Pop culture obsessives writing for the pop culture obsessed.
Pop culture obsessives writing for the pop culture obsessed.

Crystal Fairy

Illustration for article titled Crystal Fairy

Michael Cera spends the opening minutes of Crystal Fairy the same way he spent the opening minutes of This Is The End: wandering a house party, hogging a bathroom, and high on cocaine. Is the actor, still boyish and lanky at 25, trying to shed all remaining traces of his stuttering nice-guy charisma? In this shaggy Chilean road comedy, Cera plays an American traveler who—to paraphrase another character—seems to have come to Latin American solely for the drugs. He’s a hyper-specific specimen of Yankee cluelessness, a globetrotting gringo who ignores the culture he pretends to appreciate, is afraid to eat the food, and approaches every new experience with a control-freak desire to shape the moment. It’s a bravely unsympathetic performance, and just when audiences may find themselves wondering if they can handle an hour and a half of this pretentious square, the movie doubles down by introducing a just-as-intolerable foil: the titular free spirit, a hippy-dippy fellow tourist played, with (literally) naked conviction, by Gaby Hoffmann. 

For a moment, Crystal Fairy looks like it’s going to be a real fish-in-a-barrel satire, its rifles aimed at two very easy targets. But once a coked-out Cera invites Hoffmann on his road trip, a voyage he hopes will culminate with the consumption of a psychotropic cactus, the film gains a ramshackle quality that’s difficult to resist. Chilean filmmaker Sebastián Silva shot the movie on the fly when his other Cera-headlined project, the upcoming psychological thriller Magic Magic, ran into production delays. The resulting lark plays like Y Tu Mamá También recast with a pair of obnoxious Americans. Accompanying Cera and Hoffmann on the trip are three laid-back brothers (Juan Andrés Silva, José Miguel Silva, and Agustín Silva, the director’s real-life siblings) whose straight-man reactions are often funnier than the boorish behavior they dutifully tolerate. Silva also piles on the oddball non sequiturs: In one of the film’s funniest throwaway gags, a morning-after phone call from Hoffmann—who Cera has forgotten he met and encouraged to tag along—provokes an ominous swell of horror-movie strings.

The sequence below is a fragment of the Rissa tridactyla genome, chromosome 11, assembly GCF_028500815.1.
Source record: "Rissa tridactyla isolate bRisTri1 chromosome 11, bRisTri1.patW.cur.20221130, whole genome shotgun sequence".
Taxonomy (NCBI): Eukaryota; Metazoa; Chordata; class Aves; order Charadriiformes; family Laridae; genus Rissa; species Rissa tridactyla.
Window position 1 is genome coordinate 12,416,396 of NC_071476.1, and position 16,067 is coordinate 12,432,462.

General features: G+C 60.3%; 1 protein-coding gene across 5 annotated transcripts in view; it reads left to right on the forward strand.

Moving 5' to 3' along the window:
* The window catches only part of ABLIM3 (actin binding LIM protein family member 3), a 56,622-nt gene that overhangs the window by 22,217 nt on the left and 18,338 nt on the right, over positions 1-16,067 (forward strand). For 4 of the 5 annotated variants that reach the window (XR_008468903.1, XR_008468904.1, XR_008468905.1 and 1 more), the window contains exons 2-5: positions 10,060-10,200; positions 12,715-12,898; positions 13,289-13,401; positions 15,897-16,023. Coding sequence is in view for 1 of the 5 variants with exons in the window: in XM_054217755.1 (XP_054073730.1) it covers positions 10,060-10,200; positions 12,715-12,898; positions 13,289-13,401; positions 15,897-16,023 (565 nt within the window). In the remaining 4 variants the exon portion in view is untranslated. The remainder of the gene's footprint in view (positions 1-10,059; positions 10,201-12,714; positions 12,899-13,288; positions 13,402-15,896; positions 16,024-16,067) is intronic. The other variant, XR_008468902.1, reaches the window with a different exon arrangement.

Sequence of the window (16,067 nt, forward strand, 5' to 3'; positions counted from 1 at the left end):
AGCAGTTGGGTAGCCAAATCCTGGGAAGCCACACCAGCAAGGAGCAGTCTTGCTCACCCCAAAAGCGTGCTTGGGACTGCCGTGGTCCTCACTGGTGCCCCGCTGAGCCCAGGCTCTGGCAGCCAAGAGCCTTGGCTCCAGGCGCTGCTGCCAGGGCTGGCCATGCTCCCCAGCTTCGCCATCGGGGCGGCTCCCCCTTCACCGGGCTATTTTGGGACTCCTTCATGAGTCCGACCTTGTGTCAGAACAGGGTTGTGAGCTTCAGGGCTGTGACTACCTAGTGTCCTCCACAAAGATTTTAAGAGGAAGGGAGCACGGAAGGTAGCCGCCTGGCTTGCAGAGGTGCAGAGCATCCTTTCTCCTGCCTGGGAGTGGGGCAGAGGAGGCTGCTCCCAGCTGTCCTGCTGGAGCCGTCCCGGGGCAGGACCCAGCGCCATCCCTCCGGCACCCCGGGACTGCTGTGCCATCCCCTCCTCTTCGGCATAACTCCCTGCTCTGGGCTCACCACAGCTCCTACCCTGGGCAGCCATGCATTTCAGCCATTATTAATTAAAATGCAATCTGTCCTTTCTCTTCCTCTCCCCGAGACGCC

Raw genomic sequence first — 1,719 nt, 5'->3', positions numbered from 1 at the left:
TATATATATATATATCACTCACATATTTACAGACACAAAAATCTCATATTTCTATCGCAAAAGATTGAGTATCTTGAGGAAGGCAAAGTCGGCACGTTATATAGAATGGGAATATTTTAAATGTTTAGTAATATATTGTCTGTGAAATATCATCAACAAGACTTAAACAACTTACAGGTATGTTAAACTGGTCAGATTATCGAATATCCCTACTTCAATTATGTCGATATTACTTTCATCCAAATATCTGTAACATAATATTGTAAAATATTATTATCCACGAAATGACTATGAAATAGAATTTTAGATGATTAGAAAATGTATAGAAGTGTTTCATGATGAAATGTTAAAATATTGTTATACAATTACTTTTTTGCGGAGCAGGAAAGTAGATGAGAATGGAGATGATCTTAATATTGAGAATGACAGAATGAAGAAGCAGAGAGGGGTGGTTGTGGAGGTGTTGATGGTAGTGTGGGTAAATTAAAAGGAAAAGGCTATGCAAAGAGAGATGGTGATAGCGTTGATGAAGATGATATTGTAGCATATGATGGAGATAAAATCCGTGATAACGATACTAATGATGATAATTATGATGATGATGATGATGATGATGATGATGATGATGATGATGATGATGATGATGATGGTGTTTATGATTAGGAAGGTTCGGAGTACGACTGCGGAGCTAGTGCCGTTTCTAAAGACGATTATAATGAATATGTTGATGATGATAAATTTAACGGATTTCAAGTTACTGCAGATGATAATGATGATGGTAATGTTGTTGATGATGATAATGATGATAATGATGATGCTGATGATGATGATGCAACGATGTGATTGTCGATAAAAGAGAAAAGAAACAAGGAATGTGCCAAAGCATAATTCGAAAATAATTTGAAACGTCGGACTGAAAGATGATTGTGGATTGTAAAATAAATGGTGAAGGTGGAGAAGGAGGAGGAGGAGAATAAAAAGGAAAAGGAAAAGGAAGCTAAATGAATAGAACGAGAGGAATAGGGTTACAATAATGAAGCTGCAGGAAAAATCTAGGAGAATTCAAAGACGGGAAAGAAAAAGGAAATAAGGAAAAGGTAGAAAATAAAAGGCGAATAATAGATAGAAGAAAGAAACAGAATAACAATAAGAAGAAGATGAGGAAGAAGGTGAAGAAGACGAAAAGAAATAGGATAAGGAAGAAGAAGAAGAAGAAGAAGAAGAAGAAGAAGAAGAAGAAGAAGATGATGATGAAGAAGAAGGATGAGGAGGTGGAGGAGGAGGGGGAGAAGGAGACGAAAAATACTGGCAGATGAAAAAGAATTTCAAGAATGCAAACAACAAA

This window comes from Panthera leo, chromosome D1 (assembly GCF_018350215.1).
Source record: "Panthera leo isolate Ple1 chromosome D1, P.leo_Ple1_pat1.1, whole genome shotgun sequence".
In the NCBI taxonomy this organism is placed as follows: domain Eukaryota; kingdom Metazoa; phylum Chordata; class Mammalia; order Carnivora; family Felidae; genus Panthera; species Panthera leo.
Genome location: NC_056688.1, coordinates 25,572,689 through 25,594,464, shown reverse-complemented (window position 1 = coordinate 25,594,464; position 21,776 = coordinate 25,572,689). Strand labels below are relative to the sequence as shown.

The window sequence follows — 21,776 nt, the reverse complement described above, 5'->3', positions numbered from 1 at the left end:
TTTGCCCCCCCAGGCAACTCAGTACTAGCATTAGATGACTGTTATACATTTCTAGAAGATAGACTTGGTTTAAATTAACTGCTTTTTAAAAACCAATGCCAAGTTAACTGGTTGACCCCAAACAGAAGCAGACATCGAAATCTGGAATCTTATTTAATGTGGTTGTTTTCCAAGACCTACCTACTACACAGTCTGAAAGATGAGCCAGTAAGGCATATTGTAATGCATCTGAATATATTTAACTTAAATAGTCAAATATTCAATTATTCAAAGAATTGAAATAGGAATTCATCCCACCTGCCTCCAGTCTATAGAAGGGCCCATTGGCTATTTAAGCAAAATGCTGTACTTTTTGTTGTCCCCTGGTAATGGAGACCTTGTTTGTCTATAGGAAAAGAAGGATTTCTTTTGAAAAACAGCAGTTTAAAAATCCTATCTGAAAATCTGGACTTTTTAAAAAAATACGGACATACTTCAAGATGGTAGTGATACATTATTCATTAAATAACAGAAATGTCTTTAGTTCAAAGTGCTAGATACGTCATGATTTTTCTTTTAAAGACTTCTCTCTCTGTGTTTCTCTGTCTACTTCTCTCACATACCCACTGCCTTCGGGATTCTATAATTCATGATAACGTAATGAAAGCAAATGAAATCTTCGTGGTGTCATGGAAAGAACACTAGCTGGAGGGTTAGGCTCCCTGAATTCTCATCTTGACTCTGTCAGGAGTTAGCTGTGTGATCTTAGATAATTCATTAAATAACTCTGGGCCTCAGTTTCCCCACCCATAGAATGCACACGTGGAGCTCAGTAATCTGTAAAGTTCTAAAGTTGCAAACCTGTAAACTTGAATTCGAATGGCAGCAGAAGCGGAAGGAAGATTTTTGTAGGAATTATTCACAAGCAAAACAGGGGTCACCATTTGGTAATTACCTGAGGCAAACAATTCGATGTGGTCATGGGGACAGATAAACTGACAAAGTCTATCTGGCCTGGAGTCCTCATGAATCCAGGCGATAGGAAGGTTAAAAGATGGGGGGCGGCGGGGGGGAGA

Beyond the laughs, there’s a hint of a moral here, too: Cera is so obsessed with planning out his drug trip that he misses out on everything—the beauty of the terrain, the company of his travelmates, and the good times he could be having if he’d just loosen up and go with the flow. That’s as sharp of an insight as the movie needed; a late bid for pathos, in which Silva stoops to providing a psychological rationale for Crystal Fairy’s behavior, feels borderline disingenuous. Still, it hardly breaks the spell—especially given the way that Cera, hilariously testy in one of his best roles, punctures the film’s most serious moment with its most flippant line. He has a real future in assholes.